Dirty, overcrowded hospitals that have to refuse patients are the norm. Instead of pristine, white hospital corridors suggesting health and sanitation, the hospital walls are covered with grungy green tiles that remind us of sickness and gangrene. Doctors and nurses who were probably once idealistic are now cynical and aggravated. This is best demonstrated by the head nurse who is seen counseling drug addicts and alcoholics who she sees on an irritatingly regular basis: "Why should we help you?" she asks a weeping crackhead. "Did we stuff the cocaine up your nose?"
Schrader's script (based on the critically acclaimed, semi-autobiographical novel by John Connelly) mixes a tableau of eccentric characters. Over the course of the film, Frank has three partners. First, the angry and obese Larry (John Goodman); then, the flamboyant evangelical Marcus (Ving Rhames); and, finally, the psychotic Tom (Tom Sizemore). All of these characters are vastly different, but each of them possesses his own brand of energy that Frank is lacking. Seeing Frank next to any one of them demonstrates just how burnt out he is.
Through the film, Frank develops a relationship with Mary Burke (Patricia Arquette), a young woman whose father has had a heart attack and is slowly wasting away in a vegetative state. Although their scenes together are the weakest part of the film, Mary still has an important role to play in Frank's redemption. She is a girl with a past, and in her Frank sees the possibilities of hope and renewal.
Of course, Frank is trapped in his haunted despair, but, as the film makes clear, there is always redemption. Frank finds it in strange places, including the Oasis, a drug lair run by a smooth-talking dealer named Cy (Cliff Curtis). But, if Frank's salvation is not exactly traditional, neither is the movie as a whole. Part comedy, part drama, part existential horror film, "Bringing Out the Dead" has all the marks of an artist deeply committed to his vision.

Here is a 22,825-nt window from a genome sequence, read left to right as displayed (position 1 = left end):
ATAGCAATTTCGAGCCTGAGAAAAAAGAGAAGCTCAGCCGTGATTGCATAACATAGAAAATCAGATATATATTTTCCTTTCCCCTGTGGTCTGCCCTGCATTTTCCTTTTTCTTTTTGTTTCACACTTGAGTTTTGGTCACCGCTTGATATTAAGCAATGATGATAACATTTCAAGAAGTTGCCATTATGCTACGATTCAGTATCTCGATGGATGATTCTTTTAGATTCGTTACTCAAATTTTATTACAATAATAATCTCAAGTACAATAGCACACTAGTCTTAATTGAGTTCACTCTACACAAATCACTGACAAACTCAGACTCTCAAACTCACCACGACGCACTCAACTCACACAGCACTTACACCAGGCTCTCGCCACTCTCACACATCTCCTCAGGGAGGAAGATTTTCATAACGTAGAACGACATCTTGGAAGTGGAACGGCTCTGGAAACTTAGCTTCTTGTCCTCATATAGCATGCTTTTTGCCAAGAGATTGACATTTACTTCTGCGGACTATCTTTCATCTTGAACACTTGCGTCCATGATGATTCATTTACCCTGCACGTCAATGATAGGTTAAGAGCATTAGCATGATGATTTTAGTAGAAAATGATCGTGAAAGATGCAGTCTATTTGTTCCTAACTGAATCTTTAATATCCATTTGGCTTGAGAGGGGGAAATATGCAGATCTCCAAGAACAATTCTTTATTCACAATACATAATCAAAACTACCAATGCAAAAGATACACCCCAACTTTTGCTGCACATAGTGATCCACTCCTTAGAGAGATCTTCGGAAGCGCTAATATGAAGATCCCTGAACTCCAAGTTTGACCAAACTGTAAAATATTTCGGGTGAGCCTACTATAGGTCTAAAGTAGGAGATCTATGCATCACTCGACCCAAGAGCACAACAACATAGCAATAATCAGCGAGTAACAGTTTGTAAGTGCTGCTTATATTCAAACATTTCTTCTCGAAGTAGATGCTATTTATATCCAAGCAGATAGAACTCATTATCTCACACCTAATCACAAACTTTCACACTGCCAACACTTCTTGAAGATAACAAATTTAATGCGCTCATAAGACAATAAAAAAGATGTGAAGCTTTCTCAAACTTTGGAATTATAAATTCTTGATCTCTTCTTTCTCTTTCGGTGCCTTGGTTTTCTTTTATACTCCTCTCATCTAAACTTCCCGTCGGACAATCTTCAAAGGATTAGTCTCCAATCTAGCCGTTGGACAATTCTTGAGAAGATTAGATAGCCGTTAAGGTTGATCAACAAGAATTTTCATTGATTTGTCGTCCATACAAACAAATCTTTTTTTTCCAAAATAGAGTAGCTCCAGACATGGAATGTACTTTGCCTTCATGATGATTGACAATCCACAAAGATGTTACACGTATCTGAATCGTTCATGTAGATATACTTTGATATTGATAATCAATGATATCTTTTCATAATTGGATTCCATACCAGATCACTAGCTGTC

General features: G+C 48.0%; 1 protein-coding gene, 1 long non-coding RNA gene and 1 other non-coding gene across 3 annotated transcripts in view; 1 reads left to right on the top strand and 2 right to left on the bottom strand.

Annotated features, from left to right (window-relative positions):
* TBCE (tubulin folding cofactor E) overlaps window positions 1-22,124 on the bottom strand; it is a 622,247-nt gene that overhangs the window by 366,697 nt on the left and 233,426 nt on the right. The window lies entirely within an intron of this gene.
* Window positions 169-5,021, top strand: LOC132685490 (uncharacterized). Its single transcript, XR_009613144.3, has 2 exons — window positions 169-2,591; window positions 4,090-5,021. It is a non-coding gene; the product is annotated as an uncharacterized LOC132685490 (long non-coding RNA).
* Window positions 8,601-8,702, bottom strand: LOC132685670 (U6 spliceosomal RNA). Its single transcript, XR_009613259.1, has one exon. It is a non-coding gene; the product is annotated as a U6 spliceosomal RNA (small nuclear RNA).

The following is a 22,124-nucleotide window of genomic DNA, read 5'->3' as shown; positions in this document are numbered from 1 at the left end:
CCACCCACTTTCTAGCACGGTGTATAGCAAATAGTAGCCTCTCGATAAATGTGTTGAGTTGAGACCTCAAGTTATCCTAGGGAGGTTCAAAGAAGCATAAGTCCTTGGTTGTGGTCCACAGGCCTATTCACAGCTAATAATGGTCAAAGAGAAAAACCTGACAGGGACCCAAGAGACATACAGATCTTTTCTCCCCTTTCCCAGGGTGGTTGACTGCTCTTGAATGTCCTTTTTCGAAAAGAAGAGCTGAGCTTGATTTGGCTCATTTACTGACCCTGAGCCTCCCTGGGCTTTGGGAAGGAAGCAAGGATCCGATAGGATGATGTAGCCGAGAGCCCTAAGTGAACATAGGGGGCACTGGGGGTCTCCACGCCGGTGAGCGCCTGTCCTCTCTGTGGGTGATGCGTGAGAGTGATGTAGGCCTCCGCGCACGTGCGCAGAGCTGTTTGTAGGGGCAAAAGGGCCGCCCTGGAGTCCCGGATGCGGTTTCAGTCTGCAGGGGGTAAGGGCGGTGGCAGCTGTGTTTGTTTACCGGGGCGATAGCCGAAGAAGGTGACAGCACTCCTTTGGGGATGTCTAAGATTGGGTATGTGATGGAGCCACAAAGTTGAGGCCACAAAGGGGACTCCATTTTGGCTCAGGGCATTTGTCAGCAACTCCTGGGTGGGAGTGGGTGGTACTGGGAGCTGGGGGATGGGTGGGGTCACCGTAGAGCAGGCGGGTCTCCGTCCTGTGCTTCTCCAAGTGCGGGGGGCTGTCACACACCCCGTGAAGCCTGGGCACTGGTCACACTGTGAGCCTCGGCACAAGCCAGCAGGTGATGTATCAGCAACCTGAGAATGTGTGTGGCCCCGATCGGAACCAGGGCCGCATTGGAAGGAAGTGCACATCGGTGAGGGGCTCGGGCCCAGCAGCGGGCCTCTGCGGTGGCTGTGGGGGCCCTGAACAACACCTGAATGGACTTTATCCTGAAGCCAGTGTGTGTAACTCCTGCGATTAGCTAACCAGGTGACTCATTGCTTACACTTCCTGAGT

16x9 Enhanced: Yes
Audio: Dolby Digital 5.1; Dolby Surround 2.0
Extras: Two theatrical trailers; interviews with cast and crew
Distributor: Paramount Pictures
Video: The anamorphic widescreen transfer is virtually flawless. "Bringing Out the Dead" is a complex visual film, and Scorsese utilizes a great deal of contrast and severe lighting to heighten the emotional and surrealistic impact of the film. Therefore, there are a number of scenes that have areas of the frame that are brightly, almost glaringly lit, while other parts of the frame are nearly pitch black. The transfer handles these scenes with precision and detail, as it does the film's high-contrast color scheme that often employs neon lighting.
Audio: The Dolby Digital 5.1 soundtrack is likewise excellent. Much of the film is scored to an eclectic assortment of rock music, all of which is well-balanced and deep without being overpowering. Sound level is good, especially considering that the film moves rapidly from complete silence to jarring sound effects and music.
Extras: The disc has relatively few extras, which include two theatrical trailers and roughly 11 minutes worth of on-camera interviews with director Martin Scorsese, writer John Connelly, and actors Nicolas Cage, Patricia Arquette, John Goodman, and Ving Rhames. The interviews with the actors are mostly worthless, as they spend most of their time on-camera congratulating each other on how great they are to work with (the only exception is Cage who gives brief account of how he rode along with actual paramedics to research the role). The isolated moments with Scorsese and Connelly, however, are insightful and interesting. Scorsese is always fascinating to listen to because he is one of the few directors who can clearly and passionately articulate what his work is about. Too bad more of the interview time wasn't devoted to him.
©1999, 2000 James Kendrick